We also observed participants making repeated attempts to enter and correct a problem gesture. Instead of viewing the alphabet chart, participants favoured a guess-and-check approach. Viewing of the alphabet chart varied considerably. For the first session, Graffiti users spent an average of 4.0 seconds per phrase (SD = 8.6). For Unistrokes user, the average was much longer, at 12.5 seconds per phrase (SD = 23.6). For subsequent sessions, average chart viewing time for Graffiti users dropped to below one second per phrase, but the standard deviation remained high. The same was true for Unistroke users during the third and subsequent sessions.

Stroke Duration

Figure 5 displays the change in Stroke Duration (i.e., the time from pen-down to pen-up) over the twenty sessions. Due to their short and simple strokes, Unistrokes gestures were executed significantly faster than those of Graffiti (F1,8 = 8.21, p < .05).

Figure 5: Stroke Duration results.

Cao and Zhai devised a model of gesture composition by predicting the stroke duration of primitive components [1]. To evaluate it, they conducted an empirical study using Graffiti and Unistrokes. Table 1 presents a summary of their results. It also includes the stroke durations from this study, averaged over twenty sessions. Both studies yielded stroke durations much lower than the model's prediction. However, the empirical Unistrokes-to-Graffiti stroke duration ratios differ by only 0.32%! The discrepancy in the actual durations can be attributed to the additional practice afforded by this longitudinal study, compared to Cao and Zhai's small-scale [1, p. 1501] experiment.

Technique This
Data [1]
Prediction [1]
Graffiti (A) 459 591 1125
Unistrokes (B) 284 365 622
Ratio (B/A) 0.620 0.618 0.553
Table 1. Stroke time data from this study and Cao & Zhai [1].

Preparation Time

Figure 6 illustrates the change in Preparation Time (i.e., the time between strokes) over the twenty sessions. Again, the two curves exhibit obvious learning effects. However, while the improvement over the twenty sessions was statistically significant (F19,152 = 54.20, p < .0001), the main effect of Input Technique on Preparation Time was not (F1,8 = 1.57, p > .05).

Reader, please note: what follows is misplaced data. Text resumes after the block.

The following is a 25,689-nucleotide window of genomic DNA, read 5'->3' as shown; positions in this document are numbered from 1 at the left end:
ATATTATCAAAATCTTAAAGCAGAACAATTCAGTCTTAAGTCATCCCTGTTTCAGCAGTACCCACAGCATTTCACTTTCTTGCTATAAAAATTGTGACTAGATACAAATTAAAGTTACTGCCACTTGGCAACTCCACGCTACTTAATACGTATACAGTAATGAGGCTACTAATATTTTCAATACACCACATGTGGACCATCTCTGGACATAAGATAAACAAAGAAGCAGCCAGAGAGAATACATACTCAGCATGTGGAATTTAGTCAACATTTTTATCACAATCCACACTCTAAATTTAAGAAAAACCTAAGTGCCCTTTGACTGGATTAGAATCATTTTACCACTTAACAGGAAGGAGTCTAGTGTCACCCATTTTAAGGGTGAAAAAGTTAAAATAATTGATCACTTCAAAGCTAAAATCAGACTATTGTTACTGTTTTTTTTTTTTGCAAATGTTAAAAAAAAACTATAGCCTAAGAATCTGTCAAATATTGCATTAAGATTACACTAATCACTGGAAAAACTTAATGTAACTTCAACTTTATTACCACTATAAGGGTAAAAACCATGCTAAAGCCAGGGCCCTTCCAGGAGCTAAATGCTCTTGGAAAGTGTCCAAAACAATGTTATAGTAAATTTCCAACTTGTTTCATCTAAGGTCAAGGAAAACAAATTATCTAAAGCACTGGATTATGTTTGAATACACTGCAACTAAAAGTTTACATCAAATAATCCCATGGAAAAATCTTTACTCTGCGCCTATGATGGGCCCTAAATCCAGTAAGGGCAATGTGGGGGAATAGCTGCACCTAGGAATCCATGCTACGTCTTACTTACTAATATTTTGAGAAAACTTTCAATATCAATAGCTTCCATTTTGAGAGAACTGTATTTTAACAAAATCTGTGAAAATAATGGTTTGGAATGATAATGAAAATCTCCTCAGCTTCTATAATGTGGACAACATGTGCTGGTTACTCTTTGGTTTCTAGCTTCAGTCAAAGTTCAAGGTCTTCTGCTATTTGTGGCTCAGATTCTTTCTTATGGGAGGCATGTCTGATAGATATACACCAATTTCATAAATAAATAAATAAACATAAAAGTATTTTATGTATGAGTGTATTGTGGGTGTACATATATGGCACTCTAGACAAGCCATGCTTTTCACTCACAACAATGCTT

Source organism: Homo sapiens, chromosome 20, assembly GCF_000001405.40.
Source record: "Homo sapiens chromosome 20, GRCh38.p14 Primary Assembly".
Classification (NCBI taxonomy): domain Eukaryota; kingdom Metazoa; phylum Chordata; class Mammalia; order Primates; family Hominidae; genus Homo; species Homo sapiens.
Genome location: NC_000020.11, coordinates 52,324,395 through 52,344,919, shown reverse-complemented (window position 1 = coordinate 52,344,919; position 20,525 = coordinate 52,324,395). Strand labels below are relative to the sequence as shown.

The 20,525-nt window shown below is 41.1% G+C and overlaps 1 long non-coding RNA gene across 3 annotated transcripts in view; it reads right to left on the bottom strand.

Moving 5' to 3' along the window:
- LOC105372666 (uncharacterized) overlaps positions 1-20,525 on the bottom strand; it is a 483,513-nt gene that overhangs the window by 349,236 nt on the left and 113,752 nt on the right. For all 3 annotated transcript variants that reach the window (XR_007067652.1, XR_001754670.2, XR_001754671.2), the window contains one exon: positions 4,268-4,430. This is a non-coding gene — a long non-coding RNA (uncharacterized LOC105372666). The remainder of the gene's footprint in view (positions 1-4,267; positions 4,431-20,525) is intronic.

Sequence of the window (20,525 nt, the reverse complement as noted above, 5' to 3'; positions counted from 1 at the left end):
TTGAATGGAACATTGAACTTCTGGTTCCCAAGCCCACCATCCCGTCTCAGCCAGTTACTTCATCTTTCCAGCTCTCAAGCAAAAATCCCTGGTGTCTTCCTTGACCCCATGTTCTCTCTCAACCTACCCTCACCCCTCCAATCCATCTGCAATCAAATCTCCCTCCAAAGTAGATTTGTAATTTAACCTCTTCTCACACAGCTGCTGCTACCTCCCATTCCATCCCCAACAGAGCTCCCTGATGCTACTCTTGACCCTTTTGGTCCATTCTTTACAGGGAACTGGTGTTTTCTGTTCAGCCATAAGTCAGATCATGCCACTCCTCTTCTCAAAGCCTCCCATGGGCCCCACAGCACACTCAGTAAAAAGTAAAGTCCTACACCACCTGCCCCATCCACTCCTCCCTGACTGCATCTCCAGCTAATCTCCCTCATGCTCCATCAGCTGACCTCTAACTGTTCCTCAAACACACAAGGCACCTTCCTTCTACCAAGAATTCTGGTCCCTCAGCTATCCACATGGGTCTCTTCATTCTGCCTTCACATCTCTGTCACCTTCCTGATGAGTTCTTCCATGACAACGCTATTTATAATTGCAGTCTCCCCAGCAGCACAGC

Figure 6: Preparation Time results.

The similarity of Graffiti to English suggests a significantly lower preparation time. Indeed, participants in the Graffiti group cited this feature as conducive to his or her performance. However, subtle differences between one's personal handwriting style and the Graffiti alphabet might diminish Graffiti's mnemonic associations. For example, a common source of error in this study (and another [6]) was the addition of superfluous down-strokes in completing the letters G and U. While other gesture alphabets associate subtly different gestures with a single letter, the single gesture per letter design of Unistrokes makes Graffiti a better candidate for comparison.

Another explanation for the similar preparation times is Graffiti's similarity with uppercase letters. Accounting for letter frequency, only 33% of lowercase Roman letters resemble their corresponding Graffiti gesture [6]. As typical of text entry experiments [4, 5], the current study employed phrases with only lowercase letters. Therefore, the presentation of such letters might have interfered with the strokes' mnemonic association with uppercase letters. This Stroop-like effect [7] would result in increased preparation time with the Graffiti alphabet. The Unistrokes alphabet lacks resemblance to Roman letters, and therefore is not susceptible to such an effect. Instead, its results can best be explained by participants' inexperience with the technique.


Over twenty fifteen-phrase sessions, text entry speed in the Graffiti group increased from 4.0 wpm to 11.4 wpm. During the same time, text entry speed in the Unistrokes group increased from 4.1 wpm to 15.8 wpm. However, an analysis of variance yielded a lack of statistical difference in entry speed between the two techniques. Participants often performed unnecessary deletions, resulting in high correction rates. In addition, the duration of gesture chart views decreased quickly, but varied widely between participants. Inter-stroke time between the two groups was similar, but the significant difference in stroke duration favoured Unistrokes. The Graffiti alphabet's recognisability endears itself to novice users. However, this study shows that investing the same time learning Unistrokes can result in significantly faster stroke time and higher text entry speed.


We wish to thank the CHI reviewers for their constructive feedback. This research was funded by the Natural Sciences and Engineering Research Council of Canada.